to be correct, to confine ourselves to the usages of the best Another forin in which the verb appears is the participle. In prose writers. In general, Cicero is the model to be followed. Larin there are four participles; 1, the active ending in ns, as Verbs which have been above described as active, may also amans, loving ; 2, the passive ending in tus, as amatus, loved; be called transitive ; that is, active in voice, and transitive in 3, the future ending in rus, as amatúrus, about to love ; and 4, import; thus, laudo puerum, I praise the boy, is a transitive the corresponding passive participle which ends in dus, as verb, because the action of the verb passes over (trans, across, amandus, to be loved,--that is, he who ought to be loved. The usages over, and eo, I go) to the object, púerum. As some verbs are connected with these participles will be set forth hereafter. transitive, others are intransitive, or 104 transitive. Such is The Lauins have no active participle of past time, they cannot by dormio, I sleep, in which no action passes over to an object. Inmeans of a participle say having lored. But the past participles transitives are sometimes called neuters ; that is, neither active of their deponent verbs have an active signification, since the nor passive. When they have a passive form, they bear the verbs themselves have an active signification; thus, hortatus name of neuter passives ; as, ausus sum, I have ventured; gavisus means having exhorted.
sum, I have rejoiced. Sometimes a verb, in the passive form, Connected in form with the passive participle in dus, is what has a reflective force, and may be Englished by a neuter or inin Latin is called the gerund, as, amandum, which wears the transitive verb; as, moveor, I move myself, or simply, I move. appearance of being the neuter singular of the participle A few active forms have a passive signification; as, vapulo, I amandue. The gerund exists in the nominative as ainandum, am beatın ; veneo, I am sold. Somewhat similar is fio (factus in the genitive as amandi, and in the dative and ablative as sum, fieri), 1 become, I pass from one state into another; I am made. amando. It is not easy to set forth the distinctive meaning of The tenses may be divided into three classes; thus : the gerund in one English term. Its proper and full force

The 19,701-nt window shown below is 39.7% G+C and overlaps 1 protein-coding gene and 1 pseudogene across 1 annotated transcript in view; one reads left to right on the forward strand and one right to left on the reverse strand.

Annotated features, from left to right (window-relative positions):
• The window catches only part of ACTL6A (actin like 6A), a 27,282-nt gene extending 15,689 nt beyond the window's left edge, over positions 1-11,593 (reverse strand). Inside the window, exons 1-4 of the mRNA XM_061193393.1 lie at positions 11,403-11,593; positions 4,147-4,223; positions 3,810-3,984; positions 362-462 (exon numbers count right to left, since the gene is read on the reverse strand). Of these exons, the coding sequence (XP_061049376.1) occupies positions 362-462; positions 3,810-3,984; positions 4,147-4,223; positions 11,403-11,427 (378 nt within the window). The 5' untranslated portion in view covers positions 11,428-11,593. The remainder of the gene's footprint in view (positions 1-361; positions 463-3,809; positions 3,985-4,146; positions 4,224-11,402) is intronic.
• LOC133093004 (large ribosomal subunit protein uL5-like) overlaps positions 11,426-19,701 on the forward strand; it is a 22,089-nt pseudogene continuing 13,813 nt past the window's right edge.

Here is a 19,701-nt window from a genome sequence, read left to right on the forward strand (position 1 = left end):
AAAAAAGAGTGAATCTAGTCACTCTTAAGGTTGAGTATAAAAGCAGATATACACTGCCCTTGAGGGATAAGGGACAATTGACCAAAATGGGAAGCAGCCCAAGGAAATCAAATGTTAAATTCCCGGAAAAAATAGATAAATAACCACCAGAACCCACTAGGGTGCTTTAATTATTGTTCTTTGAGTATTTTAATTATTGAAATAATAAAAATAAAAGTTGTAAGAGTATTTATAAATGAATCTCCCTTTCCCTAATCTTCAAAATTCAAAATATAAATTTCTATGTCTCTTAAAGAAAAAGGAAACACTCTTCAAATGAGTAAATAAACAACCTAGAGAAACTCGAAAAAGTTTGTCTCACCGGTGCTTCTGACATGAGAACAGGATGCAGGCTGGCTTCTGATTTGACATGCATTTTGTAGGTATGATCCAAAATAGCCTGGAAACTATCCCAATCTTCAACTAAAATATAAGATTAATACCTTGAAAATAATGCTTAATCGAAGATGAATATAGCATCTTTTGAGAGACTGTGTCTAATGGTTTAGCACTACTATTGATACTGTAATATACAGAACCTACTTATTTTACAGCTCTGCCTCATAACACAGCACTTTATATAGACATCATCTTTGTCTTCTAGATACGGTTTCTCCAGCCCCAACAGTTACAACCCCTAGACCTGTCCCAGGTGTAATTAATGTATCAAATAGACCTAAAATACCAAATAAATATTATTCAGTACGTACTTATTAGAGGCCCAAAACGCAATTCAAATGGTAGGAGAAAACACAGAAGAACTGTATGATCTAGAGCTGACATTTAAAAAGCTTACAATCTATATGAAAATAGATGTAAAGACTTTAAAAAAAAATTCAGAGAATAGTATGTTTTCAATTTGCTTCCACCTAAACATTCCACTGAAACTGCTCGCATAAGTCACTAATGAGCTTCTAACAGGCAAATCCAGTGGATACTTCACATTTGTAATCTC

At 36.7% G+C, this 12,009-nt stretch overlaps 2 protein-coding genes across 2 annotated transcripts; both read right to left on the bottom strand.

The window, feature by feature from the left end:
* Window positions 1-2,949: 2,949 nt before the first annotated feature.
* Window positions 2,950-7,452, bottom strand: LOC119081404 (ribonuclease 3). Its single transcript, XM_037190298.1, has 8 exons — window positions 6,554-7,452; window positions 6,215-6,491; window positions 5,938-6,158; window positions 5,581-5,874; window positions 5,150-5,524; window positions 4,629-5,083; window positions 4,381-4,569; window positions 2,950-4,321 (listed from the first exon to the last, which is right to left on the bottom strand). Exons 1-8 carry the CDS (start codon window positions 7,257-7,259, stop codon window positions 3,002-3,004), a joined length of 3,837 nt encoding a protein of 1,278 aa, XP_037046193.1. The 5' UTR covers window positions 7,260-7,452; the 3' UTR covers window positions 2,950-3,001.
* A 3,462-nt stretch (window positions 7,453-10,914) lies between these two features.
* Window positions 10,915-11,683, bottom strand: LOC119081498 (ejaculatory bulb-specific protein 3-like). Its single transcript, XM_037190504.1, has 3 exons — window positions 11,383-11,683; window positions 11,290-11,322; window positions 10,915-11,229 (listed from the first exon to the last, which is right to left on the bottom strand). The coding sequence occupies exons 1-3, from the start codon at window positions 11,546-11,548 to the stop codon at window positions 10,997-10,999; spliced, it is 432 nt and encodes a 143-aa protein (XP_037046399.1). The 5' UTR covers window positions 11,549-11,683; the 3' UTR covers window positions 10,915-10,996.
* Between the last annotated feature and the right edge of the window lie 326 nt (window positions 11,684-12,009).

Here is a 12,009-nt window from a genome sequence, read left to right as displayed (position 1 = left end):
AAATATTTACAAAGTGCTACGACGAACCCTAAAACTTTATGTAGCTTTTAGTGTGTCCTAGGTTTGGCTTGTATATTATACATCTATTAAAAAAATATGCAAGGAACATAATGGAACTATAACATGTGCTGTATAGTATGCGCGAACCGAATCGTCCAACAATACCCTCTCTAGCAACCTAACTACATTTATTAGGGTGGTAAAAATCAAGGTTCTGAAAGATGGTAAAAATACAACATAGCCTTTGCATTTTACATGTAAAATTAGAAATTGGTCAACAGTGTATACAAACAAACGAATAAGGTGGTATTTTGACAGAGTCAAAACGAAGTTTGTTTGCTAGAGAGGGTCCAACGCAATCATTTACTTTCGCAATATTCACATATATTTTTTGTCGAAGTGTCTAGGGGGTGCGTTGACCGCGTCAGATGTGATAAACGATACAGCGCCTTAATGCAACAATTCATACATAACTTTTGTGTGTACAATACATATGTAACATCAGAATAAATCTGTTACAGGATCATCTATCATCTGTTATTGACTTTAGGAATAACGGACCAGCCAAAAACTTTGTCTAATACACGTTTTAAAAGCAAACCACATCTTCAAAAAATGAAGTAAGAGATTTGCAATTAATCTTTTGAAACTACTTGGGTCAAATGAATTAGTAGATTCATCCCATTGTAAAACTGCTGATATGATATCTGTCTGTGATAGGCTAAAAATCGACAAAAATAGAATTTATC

the action incomplete Present must be learnt in reading Latin prose. I place before you a
the action complete Perfect few instances of its use.
the action incomplete Imperfect PAST TIME
the action complete Pluperfect Seribendum est, one must write
the action incomplete First future
III, FUTURE TIME
the action complete Second future
You thus see that there are three forms of complete action, Inter scribendum, during writing
and three of incomplete: Scribendo exerceor, I um exercised in writing
1 scribo, I write or am writing
PRESENT IIence, you see that the gerunul denotes under certain circum- INCOMPLETE 2 scribebam, I did write or was writing IMPERFECT stances the whole act implied in the verb, as here the act of
3 scribam, I shall write or shall be writing FUTURE writing. Yet is it nearly connected in meaning as in form with
I scripsi, I hare written
PERFECT participles. Similar indeed is the case with our word writing ; COMPLETE 2 scripseram, I had written
PLUPERFECT and generally our active participles in ing, besides having a
3 scripsero, I shall have nogitten
SECOND (or participial force, assume now a verbal, and now a substantive
PERFECT) FUTURE force; a verbal, as, in writing the letter, say, fc.,—that is, while you The natural sequence of our ideas requires a corresponding se. write, or when you write; a substantive force, as, the writing is quence of tenses. We do not in thought suddenly pass from the bad.
present to the past in the same sentence, or in the same memAs in form the yerund, so also the supine is peculiar to the ber of a sentence. Consequently we must avoid doing so in the
employment of the tenses. The tenses may be divided into Observe, however, that the present infinitive may come after a pairs, namely, similar and dissimilar; e.g.:—
finite verb in the imperfect tense, as solebat scribere, he was wont to write. The rule I have now given relates to what is called the consecutio temporum, or sequence of tenses. Compare the third Latin-English exercise, after the conjugation of the verb esse.
Present Present Present Perfect present Imperfect Imperfect Imperfect Pluperfect Now similar tenses should follow each other, and not dissimilar ones. That is, if you use one present use another; if you use a present do not let an imperfect immediately follow.
(ĕram, I was
Singulgr. eras, thou wast erat, he was
sum, I am es, thou art est, he is
(fui, I have been Singular. fuisti, thou hast been fuit, he has been
(aŭmus, we are estis, you are sunt, they are